E-cigarettes are dramatically growing in popularity and the makers have been using sweet flavors and other tactics that can appeal to children.
The American Society of Clinical Oncology (ASCO) stated that the lack of regulation of e-cigarettes is unacceptable and oncologists need to speak out on this issue.
The effects of tobacco are something oncologists must deal with daily and, without regulatory oversight, it is uncertain how e-cigarettes may be contributing to certain illnesses.
ASCO, along with 30 organizations, sent a letter to President Barack Obama on May 1, 2015, asking for his leadership in giving the U.S. Food and Drug Administration (FDA) the authority to regulate e-cigarettes and currently unregulated tobacco products.1 ASCO wrote that the Obama administration needs to act now for public health reasons.
“ASCO has a long-standing history of working to eradicate tobacco use and advancing policies for tobacco control. The society is using a multi-pronged agenda to address tobacco cessation and control, including efforts to thwart uptake of tobacco products among youth. These cancer policies rise to a level of importance for all aspects of the administration, including the President,” said Richard Schilsky, MD, who is chief medical officer of ASCO.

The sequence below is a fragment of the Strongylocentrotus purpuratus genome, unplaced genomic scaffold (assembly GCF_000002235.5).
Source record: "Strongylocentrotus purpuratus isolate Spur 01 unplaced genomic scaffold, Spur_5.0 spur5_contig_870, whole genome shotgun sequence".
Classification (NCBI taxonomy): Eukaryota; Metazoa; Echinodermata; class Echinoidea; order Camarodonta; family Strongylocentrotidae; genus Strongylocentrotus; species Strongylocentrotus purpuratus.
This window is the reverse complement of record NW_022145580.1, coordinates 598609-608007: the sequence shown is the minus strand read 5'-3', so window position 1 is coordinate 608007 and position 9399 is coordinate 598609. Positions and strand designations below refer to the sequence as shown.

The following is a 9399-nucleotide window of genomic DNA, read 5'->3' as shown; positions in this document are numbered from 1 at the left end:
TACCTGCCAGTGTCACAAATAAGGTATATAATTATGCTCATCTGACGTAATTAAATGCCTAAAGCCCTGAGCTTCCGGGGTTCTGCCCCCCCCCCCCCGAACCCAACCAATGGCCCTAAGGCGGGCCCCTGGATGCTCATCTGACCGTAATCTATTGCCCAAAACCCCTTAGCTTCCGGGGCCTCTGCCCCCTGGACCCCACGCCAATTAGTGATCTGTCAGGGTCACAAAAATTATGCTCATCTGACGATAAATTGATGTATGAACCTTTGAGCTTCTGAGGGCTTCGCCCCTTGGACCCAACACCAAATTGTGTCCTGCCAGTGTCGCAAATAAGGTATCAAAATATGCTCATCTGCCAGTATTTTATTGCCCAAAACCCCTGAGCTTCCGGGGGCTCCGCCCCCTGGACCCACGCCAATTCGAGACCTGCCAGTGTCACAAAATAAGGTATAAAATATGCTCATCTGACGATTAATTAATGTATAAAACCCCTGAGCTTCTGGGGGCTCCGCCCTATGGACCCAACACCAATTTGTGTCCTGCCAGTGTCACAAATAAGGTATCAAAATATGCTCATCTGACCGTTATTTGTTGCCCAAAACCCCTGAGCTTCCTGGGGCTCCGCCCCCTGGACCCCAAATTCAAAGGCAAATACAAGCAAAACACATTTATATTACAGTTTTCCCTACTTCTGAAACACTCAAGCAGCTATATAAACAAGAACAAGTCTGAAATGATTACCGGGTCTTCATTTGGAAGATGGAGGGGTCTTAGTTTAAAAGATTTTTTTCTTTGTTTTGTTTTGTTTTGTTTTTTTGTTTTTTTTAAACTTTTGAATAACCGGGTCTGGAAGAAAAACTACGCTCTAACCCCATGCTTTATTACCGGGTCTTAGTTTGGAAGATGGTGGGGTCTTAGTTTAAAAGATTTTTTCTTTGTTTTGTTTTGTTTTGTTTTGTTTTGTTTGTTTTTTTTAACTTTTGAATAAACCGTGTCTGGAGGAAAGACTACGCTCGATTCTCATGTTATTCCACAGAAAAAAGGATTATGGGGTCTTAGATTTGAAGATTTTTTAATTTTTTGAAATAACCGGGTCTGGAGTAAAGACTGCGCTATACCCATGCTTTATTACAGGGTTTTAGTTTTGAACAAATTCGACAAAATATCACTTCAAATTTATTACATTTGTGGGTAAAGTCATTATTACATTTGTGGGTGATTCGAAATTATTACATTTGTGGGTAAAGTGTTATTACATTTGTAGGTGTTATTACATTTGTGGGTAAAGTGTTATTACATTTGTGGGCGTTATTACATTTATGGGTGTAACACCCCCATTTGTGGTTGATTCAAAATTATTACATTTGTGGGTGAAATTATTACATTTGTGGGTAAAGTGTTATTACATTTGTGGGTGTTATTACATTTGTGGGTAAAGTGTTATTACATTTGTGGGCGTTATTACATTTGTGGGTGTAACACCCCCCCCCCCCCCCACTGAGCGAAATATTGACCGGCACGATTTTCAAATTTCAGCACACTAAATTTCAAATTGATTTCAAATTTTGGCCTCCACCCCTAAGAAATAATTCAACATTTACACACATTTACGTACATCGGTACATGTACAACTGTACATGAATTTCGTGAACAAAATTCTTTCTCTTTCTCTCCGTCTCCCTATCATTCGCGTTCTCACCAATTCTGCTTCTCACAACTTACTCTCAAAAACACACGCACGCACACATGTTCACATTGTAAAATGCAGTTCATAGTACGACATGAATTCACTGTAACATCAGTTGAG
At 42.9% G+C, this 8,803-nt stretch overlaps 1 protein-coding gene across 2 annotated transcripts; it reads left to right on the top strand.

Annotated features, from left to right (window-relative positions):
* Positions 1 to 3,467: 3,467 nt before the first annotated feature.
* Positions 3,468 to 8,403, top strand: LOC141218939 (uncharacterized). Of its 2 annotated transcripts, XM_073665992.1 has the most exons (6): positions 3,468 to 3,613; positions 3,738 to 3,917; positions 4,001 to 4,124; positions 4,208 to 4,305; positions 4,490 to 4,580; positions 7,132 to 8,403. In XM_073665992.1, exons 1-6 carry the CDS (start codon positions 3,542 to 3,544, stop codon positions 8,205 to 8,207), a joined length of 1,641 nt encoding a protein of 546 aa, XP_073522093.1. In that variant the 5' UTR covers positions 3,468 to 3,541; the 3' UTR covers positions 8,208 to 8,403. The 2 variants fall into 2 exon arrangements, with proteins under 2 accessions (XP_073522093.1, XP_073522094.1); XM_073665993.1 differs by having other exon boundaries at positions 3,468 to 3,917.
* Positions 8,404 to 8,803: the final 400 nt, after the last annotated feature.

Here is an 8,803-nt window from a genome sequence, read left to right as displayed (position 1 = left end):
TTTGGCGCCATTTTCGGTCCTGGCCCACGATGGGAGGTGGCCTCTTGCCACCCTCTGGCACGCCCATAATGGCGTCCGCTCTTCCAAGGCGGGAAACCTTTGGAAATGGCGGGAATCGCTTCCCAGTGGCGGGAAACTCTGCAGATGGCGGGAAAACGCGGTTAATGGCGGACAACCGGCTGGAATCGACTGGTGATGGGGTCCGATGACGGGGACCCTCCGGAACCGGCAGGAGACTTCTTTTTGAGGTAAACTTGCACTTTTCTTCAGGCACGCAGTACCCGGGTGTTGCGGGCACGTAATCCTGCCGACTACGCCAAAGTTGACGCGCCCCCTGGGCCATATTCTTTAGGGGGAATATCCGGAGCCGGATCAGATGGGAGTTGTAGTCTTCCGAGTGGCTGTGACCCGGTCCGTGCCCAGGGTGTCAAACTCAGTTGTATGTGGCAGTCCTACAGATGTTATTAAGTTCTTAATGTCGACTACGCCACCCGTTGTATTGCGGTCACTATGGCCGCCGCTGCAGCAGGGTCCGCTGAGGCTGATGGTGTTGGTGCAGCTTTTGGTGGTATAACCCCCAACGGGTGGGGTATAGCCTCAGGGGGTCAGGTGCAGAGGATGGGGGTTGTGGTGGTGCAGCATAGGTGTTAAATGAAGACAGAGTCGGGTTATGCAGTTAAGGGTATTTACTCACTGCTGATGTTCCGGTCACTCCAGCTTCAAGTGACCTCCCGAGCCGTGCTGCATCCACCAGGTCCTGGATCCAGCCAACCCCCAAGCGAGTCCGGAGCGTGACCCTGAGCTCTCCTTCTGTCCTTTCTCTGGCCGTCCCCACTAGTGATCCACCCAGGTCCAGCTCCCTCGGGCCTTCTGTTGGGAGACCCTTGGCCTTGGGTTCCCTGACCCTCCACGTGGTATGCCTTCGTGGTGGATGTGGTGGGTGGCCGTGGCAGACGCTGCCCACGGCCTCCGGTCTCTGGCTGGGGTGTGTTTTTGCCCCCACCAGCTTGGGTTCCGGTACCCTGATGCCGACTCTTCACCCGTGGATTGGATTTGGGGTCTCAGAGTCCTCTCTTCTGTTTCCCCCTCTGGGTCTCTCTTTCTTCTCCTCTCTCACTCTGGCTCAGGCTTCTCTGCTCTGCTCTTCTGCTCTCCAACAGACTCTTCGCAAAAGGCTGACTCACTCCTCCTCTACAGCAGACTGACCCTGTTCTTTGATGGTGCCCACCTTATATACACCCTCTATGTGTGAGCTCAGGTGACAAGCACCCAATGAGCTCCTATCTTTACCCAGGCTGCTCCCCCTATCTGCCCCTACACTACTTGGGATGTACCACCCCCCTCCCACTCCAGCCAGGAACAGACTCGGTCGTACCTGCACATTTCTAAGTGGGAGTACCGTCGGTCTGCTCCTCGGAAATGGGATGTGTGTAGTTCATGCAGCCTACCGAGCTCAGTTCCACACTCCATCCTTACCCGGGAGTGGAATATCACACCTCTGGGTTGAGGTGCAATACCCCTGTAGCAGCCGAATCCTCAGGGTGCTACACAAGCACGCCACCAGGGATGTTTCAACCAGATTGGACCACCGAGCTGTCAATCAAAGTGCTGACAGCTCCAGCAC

He said the potential ability of e-cigarettes to assist smokers in quitting is unknown at this time. Dr. Schilsky, who is also the chief of hematology/oncology at the University of Chicago, in Chicago, IL, said oncologists have a responsibility to educate their patients, their families, and the public at large about the negative consequences of tobacco.
“Every day, these physicians see the harmful effects caused by the use of tobacco products. And, the fact is, that we simply don’t know the health effects and consequences of e-cigarettes and should, therefore, err on the side of caution with more regulatory oversight until the health consequences of using these products become clear,” Dr. Schilsky told Cancer Therapy Advisor.
He said earlier this year, in a joint letter with the American Association of Cancer Research to the FDA, ASCO expressed concern about the proliferation of flavored e-cigarettes.